Why Putin wants war

The stakes are going up like a helium balloon.

Just a couple of days ago Putin issued an ultimatum similar to those Stalin delivered to the Baltic republics in 1939, the day before invading them.

There was no give and take in Putin’s ultimatum, which would be an essential part of any sensible treaty proposal.

For Putin it was all take and no give, with the West ordered to destroy its collective security or else. Nonetheless, the jumped-up KGB colonel kept insisting that Russian troops were concentrating on the Ukrainian border strictly for training purposes.

Yesterday he changed his tune. He threatened the West with a “military response” and insisted that Russia is capable of taking “adequate military-technical measures” should NATO reject the banditry going by the name of a proposed draft treaty.

Specifically, Putin threatens to respond militarily to any siting of NATO missiles in former Soviet colonies. He singled out for special injunction hypersonic weapons that only Russia possesses at the moment.

However, should NATO develop such missiles and instal them in the Ukraine, he explained, they could reach Moscow in five minutes. A scary prospect, that, especially considering that, according to Kremlin propaganda, US generals have their fingers twitching just over those red buttons.

Putin’s chief propagandist Dmitry Kisilyov, affectionately known in Russia as ‘Putin’s Goebbels’, yesterday reiterated his favourite promise of turning any potential adversary to “radioactive ash”. He didn’t specify what would merit such a holocaust, but there was no need. The message was contextually clear.

The West simply can’t win here, as Putin announced to his Defence Ministry yesterday. On the one hand, he demands that the West issue “long-term legally binding guarantees”. On the other hand, such guarantees are worthless.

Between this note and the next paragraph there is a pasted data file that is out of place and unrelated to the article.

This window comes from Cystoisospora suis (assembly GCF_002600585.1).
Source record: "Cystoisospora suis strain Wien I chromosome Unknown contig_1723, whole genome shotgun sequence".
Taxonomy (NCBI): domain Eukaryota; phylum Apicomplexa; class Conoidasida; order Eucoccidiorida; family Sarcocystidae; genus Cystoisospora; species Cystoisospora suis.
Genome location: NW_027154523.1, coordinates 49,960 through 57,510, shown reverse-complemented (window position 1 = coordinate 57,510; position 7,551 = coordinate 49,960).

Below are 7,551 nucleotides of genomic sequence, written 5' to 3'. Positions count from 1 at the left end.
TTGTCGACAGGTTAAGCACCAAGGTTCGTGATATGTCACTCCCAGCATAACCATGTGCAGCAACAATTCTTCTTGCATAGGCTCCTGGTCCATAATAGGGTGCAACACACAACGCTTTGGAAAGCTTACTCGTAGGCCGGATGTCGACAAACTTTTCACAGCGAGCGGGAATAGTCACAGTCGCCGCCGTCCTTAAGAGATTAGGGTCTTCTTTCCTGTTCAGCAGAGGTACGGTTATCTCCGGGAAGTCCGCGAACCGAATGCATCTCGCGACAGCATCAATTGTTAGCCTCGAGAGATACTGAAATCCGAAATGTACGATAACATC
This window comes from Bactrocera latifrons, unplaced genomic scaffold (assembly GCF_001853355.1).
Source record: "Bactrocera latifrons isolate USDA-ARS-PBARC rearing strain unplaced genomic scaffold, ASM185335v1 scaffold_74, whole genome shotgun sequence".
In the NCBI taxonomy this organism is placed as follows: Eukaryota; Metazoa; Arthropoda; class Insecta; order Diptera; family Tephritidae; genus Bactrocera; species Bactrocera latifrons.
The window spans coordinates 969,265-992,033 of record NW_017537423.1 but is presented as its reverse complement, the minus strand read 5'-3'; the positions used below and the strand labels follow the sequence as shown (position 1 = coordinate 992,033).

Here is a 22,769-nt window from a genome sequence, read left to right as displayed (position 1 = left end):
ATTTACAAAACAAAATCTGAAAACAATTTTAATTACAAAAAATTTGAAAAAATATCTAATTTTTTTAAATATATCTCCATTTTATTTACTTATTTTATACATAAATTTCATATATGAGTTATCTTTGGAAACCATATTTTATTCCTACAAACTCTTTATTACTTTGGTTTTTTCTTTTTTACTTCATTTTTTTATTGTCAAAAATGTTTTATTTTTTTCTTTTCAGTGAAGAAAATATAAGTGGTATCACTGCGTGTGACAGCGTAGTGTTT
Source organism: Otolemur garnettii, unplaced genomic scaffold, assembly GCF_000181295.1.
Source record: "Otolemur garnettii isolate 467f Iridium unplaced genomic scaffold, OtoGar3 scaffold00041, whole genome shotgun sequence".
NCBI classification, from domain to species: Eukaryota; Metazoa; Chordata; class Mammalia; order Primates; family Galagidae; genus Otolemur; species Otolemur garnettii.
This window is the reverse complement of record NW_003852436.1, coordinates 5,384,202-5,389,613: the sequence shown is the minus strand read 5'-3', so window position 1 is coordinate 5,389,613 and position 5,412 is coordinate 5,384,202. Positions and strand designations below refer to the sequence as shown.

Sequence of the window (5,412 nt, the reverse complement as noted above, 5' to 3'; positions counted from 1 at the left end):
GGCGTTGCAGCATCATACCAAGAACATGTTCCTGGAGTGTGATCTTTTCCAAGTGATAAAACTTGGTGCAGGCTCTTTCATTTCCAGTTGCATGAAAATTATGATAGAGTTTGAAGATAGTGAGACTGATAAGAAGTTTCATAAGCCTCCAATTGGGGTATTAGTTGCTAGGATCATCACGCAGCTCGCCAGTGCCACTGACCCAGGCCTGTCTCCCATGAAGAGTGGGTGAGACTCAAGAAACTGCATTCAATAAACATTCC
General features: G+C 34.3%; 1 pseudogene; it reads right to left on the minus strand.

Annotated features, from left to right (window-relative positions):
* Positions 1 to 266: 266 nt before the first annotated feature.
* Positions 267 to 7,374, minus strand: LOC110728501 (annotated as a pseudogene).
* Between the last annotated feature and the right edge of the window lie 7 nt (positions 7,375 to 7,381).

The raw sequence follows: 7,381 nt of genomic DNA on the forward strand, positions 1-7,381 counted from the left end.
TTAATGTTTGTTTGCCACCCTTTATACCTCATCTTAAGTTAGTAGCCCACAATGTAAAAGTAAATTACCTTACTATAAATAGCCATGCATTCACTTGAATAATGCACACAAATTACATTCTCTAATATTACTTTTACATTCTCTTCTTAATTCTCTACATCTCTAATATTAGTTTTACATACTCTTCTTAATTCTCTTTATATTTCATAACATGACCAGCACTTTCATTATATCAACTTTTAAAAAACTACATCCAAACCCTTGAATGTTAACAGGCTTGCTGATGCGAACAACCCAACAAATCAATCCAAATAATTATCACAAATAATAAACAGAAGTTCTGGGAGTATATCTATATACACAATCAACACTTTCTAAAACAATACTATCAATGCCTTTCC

“But you and I know them well,” he said. “They and their legal guarantees can’t be trusted because the US blithely breaks any international treaties it no longer deems useful for whatever reason.”

Damned if we do, damned if we don’t. The West isn’t allowed even to surrender gracefully: acceding to Putin’s blackmail may not prevent that radioactive ash.

Russian kleptofascists conveniently ignore why the West offers military help to the Ukraine, miserly though that help is. What turned the country into a crucible of bubbling international tensions was Russia’s 2014 occupation of the Crimea and east Ukraine.

Even a morally weakened and demob-happy West will still be appalled at banditry committed in the middle of Europe. Even the dimwitted know that bandits and blackmailers are never satisfied; their demands will always escalate.

Hence, even though the West clearly lacks gonadic strength, it still feels called upon to make a show of resistance. It’s either that or eventually delivering all of Europe, and not just its easternmost part, to the kleptofascist gangsters.

It’s useful to remember that words have to become actions at some point. When military threats reach a certain critical mass, Putin will have no option but to march. “If you call yourself a mushroom, get into the basket,” says the Russian proverb (the corresponding English saying has crude lavatorial overtones).